Your Website – Your Customer Service Agent

I’m doing some work for a new client, who look at optimizing customer service across multiple channels using, rather interestingly – artificial intelligence. In my research on this I find myself observing an interesting convergence with the Web Engagement / Web Experience mantra that I’ve been peddling here and that there is perhaps something here that we often overlook.

The audience that we are often playing to are the black framed glasses of the digital marketer, but I think when we talk about engagement we should be paying attention to the customer service professionals within organisations and give more consideration to good customer service as a driver for adopting these strategies.

Recently Gerry McGovern wrote for CMSWire  ‘Web Engagement: Web Customers Crave Speed, Not Emotional Experiences’ and he makes a great point, that in a nutshell your site visitor are often here to get something done, not to be entertained and I’ve talked often about how the visitor attention is fragile (hence the rather cumbersome ‘Hovering over the Back Button’ moniker for this blog).

I am not as convinced as McGovern that every visitor wants as efficient an experience as possible all of the time (although they should be when we need them to be). I’ve stood in line in the bank watching a customer ahead of me who clearly enjoys a chat with the teller as part of her engagement experience and I must admit to have passed the time with my dry cleaner talking about past visits to Stamford Bridge (the home of Chelsea). The marvellous thing about the web as a customer service agent is that there is no queue, take as long, or as little time as you like – the experience can be yours.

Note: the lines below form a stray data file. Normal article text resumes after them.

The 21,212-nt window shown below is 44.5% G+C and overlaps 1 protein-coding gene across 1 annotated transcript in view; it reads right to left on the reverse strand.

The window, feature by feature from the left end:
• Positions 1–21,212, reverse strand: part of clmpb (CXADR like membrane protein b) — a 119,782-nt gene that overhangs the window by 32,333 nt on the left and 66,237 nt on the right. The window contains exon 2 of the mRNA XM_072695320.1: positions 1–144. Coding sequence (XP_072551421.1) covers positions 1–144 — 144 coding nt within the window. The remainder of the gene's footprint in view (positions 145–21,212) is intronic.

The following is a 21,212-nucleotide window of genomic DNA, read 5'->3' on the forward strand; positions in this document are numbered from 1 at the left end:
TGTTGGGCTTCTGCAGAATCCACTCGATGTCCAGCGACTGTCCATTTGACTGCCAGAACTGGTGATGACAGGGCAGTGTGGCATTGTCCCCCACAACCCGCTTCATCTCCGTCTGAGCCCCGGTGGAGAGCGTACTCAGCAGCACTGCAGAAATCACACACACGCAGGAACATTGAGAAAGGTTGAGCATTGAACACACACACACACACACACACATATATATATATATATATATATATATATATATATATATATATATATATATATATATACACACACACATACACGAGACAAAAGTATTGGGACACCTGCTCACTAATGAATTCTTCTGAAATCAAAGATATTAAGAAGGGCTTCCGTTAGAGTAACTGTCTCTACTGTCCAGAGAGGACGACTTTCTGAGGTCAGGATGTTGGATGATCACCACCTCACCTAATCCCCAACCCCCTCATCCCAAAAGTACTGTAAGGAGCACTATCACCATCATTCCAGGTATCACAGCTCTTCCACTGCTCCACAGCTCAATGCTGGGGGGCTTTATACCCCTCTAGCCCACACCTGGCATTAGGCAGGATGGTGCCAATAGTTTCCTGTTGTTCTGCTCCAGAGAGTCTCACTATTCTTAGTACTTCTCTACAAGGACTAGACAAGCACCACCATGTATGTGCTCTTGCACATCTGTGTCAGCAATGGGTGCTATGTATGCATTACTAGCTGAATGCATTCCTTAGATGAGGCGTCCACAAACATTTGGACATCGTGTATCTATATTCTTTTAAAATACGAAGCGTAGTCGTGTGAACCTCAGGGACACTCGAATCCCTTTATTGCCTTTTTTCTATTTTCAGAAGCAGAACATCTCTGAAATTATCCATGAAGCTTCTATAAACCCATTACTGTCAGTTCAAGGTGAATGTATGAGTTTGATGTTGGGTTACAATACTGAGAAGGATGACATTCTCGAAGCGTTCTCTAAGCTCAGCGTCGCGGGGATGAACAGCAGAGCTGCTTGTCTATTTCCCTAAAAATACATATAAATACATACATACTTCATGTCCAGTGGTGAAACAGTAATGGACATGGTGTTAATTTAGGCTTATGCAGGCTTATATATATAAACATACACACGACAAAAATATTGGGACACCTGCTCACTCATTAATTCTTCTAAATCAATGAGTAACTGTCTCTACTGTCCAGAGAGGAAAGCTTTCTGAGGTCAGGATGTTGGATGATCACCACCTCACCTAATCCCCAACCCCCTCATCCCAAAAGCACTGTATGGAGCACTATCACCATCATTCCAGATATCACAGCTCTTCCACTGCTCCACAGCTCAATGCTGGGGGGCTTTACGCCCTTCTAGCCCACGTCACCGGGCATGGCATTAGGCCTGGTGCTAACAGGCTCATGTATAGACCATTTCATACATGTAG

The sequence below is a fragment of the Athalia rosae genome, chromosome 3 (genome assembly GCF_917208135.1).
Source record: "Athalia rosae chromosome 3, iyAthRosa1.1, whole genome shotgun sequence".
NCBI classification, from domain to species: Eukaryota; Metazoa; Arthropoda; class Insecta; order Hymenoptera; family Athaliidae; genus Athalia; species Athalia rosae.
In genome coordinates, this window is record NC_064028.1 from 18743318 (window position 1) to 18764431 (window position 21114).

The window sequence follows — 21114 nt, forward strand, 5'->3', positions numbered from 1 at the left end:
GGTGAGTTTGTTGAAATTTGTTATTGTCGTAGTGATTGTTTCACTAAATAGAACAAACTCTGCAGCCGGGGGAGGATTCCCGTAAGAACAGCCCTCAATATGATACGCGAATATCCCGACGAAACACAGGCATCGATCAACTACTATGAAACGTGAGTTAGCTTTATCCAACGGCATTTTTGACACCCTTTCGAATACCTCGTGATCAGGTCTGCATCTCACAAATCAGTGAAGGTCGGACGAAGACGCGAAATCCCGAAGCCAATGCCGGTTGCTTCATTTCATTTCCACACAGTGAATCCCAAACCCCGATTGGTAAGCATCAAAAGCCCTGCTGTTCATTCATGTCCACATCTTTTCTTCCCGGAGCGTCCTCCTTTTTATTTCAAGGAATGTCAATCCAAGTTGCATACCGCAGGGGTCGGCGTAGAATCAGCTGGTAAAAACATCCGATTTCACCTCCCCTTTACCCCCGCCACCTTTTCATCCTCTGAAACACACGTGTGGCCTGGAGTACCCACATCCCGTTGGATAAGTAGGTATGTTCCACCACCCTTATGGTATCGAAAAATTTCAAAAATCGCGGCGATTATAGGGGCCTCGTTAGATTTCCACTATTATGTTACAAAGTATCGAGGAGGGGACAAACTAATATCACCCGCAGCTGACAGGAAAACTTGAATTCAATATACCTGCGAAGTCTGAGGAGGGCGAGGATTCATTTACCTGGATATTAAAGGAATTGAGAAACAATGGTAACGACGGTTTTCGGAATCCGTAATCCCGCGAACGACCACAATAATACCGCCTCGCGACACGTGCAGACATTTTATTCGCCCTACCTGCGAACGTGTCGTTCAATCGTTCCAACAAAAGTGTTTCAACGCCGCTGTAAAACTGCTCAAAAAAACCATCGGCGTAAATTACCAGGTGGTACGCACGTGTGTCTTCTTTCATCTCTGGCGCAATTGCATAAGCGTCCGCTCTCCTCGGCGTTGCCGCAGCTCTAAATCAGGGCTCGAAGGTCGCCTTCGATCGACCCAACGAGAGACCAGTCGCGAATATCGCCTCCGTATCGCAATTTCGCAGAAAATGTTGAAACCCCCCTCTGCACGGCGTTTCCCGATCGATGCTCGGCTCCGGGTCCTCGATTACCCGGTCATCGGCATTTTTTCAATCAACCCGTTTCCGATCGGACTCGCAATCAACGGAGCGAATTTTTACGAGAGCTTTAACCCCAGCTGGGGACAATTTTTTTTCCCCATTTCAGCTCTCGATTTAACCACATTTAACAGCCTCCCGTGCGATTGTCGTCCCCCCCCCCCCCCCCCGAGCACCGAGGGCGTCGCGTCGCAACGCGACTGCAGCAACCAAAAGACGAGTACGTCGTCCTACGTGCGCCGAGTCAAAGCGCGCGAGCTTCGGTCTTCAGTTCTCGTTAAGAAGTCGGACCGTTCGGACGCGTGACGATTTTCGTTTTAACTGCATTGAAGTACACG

Our websites are more than just brand beacons; the thing that embodies who we are, what we stand for and what we do to our customers, our citizens or our employees –a shining pretty thing. They are here to do something  –  I often refer to this in my analogy of a man walking into a suit shop – the objective of that story being to buy or sell a suit (depending on who’s perspective we are looking at this from)  and our website strategies should have this same clarity – what does it do for me and for my visitor? The advice is that when you develop your websites, to think about these web engagement objectives.